Ductile materials can be drawn out into thin wires.
Giant metallic structures are made up of layers of metal cations that are held together by a sea of delocalized electrons. This makes it easy for one layer of metal cations to slide over another layer without the lattice having to break or reform any chemical bonds. The sea of delocalized electrons will change its shape as the layers of metal cations slide over each other.
Malleable materials can be hammered or pressed into shape without breaking or cracking.
Pure metal elements can almost always be described as being lustrous (shiny) when they exist as a large block or a medium-to-large sized stone. The lustrous appearance of a metal can be explained in terms of its delocalized electrons. It is said that the delocalized electrons at the surface of the metal are continuously absorbing and then reflecting packets of light energy. The reflection of light by a delocalized sea of electrons is what tends to make a metallic surface look so shiny or lustrous. Some metals tend to be highly valuable because they are lustrous. Gold tends to be sold for a high price partly because it is so lustrous and rare.
Lustrous materials can reflect light evenly and efficiently without glitter or sparkle.
It is not always desirable to have metals that are malleable or ductile and we sometimes want to reform pure metals into alloys to make them stiffer. We can produce alloys by mixing one pure metal with another metal or nonmetal element. The following figure shows how an alloy can be made by mixing one pure metal element with an altogether different substance. Alloys tend to have unusual physical properties because they have such an irregular arrangement of atoms and ions.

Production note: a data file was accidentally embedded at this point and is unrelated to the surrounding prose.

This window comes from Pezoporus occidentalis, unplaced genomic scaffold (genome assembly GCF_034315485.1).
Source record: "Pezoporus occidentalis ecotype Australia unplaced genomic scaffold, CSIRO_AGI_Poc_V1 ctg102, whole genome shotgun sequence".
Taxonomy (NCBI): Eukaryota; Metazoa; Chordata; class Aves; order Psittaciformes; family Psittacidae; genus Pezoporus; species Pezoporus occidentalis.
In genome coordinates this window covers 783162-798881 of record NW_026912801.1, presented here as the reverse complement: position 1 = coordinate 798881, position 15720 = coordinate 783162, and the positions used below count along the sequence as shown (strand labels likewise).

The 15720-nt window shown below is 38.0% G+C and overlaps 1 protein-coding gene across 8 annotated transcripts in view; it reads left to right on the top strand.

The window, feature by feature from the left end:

An alloy can be made by combining one metal element with one or more other elements.
Example 5: Identifying the Correct Classification for a Composite Material
A metal’s properties can be changed by mixing that metal with another element. Which of the following is the name given to the resulting mixture?
- A gel
- An alloy
- An emulsion
- A suspension
- A metalloid
The atoms of any one metal element can be combined with the atoms of a different element to make a new composite material. The new composite material usually has an altogether different set of physical properties. The new composite material might be less malleable, or it might be more hard and more brittle. The process of generating new composite materials from metal elements is now well established, and people have developed terms to describe the process of making new composite materials and terms for the composite materials themselves. The process is usually called alloying, and the end product of the alloying process is almost always called an alloy. We can use these statements to determine that option B must be the correct answer for this question.
- Metallic bonding is the strong electrostatic attraction that exists between relatively immobile cations and mobile delocalized electrons.
- Most metals have high melting and boiling points because of the strong electrostatic attraction that exists between their cations and delocalized electrons.
- Metals are generally good conductors of heat and electricity because they have delocalized electrons.
- Pure metals are usually malleable and ductile because they contain layers of atoms that can easily pass over each other.
- Pure metals are usually lustrous because they contain a sea of delocalized electrons.
- Pure metals can be mixed with other elements to produce metal alloys.